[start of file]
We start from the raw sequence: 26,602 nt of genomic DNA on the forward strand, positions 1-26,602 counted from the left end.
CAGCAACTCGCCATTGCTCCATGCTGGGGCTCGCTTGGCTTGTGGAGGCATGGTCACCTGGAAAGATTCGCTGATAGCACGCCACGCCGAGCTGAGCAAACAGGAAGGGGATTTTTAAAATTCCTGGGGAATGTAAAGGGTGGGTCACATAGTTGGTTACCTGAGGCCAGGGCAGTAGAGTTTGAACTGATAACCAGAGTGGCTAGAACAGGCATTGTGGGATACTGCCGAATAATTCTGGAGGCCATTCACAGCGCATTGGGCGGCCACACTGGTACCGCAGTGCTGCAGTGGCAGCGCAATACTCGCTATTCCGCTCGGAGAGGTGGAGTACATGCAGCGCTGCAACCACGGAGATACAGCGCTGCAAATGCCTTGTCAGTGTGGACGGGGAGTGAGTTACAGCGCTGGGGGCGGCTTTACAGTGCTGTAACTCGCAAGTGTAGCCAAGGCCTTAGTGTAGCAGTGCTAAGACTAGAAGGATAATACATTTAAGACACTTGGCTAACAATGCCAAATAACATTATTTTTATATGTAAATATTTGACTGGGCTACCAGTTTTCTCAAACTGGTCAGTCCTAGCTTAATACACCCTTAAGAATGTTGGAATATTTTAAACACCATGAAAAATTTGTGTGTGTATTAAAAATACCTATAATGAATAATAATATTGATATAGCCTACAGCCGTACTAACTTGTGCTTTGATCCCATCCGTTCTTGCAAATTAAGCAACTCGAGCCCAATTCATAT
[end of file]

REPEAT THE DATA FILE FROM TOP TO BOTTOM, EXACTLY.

We start from the raw sequence: 26,602 nt of genomic DNA on the forward strand, positions 1-26,602 counted from the left end.
CAGCAACTCGCCATTGCTCCATGCTGGGGCTCGCTTGGCTTGTGGAGGCATGGTCACCTGGAAAGATTCGCTGATAGCACGCCACGCCGAGCTGAGCAAACAGGAAGGGGATTTTTAAAATTCCTGGGGAATGTAAAGGGTGGGTCACATAGTTGGTTACCTGAGGCCAGGGCAGTAGAGTTTGAACTGATAACCAGAGTGGCTAGAACAGGCATTGTGGGATACTGCCGAATAATTCTGGAGGCCATTCACAGCGCATTGGGCGGCCACACTGGTACCGCAGTGCTGCAGTGGCAGCGCAATACTCGCTATTCCGCTCGGAGAGGTGGAGTACATGCAGCGCTGCAACCACGGAGATACAGCGCTGCAAATGCCTTGTCAGTGTGGACGGGGAGTGAGTTACAGCGCTGGGGGCGGCTTTACAGTGCTGTAACTCGCAAGTGTAGCCAAGGCCTTAGTGTAGCAGTGCTAAGACTAGAAGGATAATACATTTAAGACACTTGGCTAACAATGCCAAATAACATTATTTTTATATGTAAATATTTGACTGGGCTACCAGTTTTCTCAAACTGGTCAGTCCTAGCTTAATACACCCTTAAGAATGTTGGAATATTTTAAACACCATGAAAAATTTGTGTGTGTATTAAAAATACCTATAATGAATAATAATATTGATATAGCCTACAGCCGTACTAACTTGTGCTTTGATCCCATCCGTTCTTGCAAATTAAGCAACTCGAGCCCAATTCATAT